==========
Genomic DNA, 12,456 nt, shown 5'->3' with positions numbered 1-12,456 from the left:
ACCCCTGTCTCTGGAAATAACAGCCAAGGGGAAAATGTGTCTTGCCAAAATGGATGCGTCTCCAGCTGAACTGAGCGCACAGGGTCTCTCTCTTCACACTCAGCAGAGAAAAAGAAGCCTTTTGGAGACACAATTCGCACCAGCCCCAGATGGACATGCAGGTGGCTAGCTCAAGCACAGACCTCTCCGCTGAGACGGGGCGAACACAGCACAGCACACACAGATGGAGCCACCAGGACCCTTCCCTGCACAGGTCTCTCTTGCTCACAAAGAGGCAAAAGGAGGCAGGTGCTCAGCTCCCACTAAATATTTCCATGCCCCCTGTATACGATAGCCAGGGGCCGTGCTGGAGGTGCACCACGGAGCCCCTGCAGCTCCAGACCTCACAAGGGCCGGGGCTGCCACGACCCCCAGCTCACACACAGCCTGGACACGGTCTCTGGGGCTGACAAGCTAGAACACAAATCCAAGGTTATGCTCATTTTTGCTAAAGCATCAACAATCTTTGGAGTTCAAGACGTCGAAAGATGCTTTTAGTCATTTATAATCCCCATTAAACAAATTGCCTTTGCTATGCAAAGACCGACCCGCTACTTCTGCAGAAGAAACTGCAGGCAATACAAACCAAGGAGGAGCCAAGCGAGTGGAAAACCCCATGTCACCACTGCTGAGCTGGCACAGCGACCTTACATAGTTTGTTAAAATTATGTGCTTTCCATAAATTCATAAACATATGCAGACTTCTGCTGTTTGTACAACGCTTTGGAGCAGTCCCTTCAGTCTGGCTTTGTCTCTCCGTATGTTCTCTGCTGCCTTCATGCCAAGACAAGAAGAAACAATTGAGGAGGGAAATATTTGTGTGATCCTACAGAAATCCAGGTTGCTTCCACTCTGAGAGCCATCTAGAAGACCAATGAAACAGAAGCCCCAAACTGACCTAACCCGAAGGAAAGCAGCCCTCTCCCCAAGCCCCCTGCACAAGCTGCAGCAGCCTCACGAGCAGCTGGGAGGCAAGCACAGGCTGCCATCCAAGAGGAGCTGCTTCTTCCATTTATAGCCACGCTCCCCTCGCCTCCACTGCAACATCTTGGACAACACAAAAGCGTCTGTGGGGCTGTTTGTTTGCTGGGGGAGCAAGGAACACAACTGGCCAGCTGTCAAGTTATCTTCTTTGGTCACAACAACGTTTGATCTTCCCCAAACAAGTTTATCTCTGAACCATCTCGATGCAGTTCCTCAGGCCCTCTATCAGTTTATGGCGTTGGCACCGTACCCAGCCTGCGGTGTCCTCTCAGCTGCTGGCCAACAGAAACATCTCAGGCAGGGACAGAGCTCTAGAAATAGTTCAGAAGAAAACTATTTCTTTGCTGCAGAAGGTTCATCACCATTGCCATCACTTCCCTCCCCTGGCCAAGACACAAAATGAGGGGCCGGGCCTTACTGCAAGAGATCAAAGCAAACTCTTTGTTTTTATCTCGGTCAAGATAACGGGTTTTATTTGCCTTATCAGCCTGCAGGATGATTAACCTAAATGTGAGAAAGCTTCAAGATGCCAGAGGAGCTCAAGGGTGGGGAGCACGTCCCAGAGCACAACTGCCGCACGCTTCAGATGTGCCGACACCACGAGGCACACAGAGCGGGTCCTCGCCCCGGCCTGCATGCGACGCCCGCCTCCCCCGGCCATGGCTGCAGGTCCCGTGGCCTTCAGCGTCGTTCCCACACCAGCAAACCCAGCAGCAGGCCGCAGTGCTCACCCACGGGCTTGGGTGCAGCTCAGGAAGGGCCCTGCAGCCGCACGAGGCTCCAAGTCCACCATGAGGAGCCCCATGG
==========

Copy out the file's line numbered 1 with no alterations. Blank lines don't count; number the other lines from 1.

Genomic DNA, 12,456 nt, shown 5'->3' with positions numbered 1-12,456 from the left: